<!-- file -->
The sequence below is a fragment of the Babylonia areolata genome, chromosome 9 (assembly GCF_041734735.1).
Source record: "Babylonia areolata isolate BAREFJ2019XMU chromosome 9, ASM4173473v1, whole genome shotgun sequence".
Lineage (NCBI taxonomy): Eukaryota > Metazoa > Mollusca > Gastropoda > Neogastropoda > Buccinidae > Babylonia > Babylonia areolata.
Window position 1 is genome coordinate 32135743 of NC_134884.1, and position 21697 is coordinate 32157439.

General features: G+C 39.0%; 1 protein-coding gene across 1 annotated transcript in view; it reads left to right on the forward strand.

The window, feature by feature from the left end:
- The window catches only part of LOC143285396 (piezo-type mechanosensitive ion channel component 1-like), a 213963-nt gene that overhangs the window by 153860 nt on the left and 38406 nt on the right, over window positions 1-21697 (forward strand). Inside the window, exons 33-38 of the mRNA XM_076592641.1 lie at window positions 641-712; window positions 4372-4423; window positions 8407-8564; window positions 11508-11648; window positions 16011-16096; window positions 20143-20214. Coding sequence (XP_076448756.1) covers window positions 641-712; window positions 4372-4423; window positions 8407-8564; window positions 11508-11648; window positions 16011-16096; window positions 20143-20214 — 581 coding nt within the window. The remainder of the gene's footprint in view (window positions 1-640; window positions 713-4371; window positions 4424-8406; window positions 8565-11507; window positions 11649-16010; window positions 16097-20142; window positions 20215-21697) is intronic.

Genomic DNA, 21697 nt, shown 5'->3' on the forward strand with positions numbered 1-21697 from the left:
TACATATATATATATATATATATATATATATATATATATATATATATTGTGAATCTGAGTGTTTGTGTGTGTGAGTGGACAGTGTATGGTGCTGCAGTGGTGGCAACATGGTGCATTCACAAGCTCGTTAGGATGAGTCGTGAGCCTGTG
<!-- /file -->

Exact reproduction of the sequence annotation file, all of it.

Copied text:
The sequence below is a fragment of the Babylonia areolata genome, chromosome 9 (assembly GCF_041734735.1).
Source record: "Babylonia areolata isolate BAREFJ2019XMU chromosome 9, ASM4173473v1, whole genome shotgun sequence".
Lineage (NCBI taxonomy): Eukaryota > Metazoa > Mollusca > Gastropoda > Neogastropoda > Buccinidae > Babylonia > Babylonia areolata.
Window position 1 is genome coordinate 32135743 of NC_134884.1, and position 21697 is coordinate 32157439.

General features: G+C 39.0%; 1 protein-coding gene across 1 annotated transcript in view; it reads left to right on the forward strand.

The window, feature by feature from the left end:
- The window catches only part of LOC143285396 (piezo-type mechanosensitive ion channel component 1-like), a 213963-nt gene that overhangs the window by 153860 nt on the left and 38406 nt on the right, over window positions 1-21697 (forward strand). Inside the window, exons 33-38 of the mRNA XM_076592641.1 lie at window positions 641-712; window positions 4372-4423; window positions 8407-8564; window positions 11508-11648; window positions 16011-16096; window positions 20143-20214. Coding sequence (XP_076448756.1) covers window positions 641-712; window positions 4372-4423; window positions 8407-8564; window positions 11508-11648; window positions 16011-16096; window positions 20143-20214 — 581 coding nt within the window. The remainder of the gene's footprint in view (window positions 1-640; window positions 713-4371; window positions 4424-8406; window positions 8565-11507; window positions 11649-16010; window positions 16097-20142; window positions 20215-21697) is intronic.

Genomic DNA, 21697 nt, shown 5'->3' on the forward strand with positions numbered 1-21697 from the left:
TACATATATATATATATATATATATATATATATATATATATATATATTGTGAATCTGAGTGTTTGTGTGTGTGAGTGGACAGTGTATGGTGCTGCAGTGGTGGCAACATGGTGCATTCACAAGCTCGTTAGGATGAGTCGTGAGCCTGTG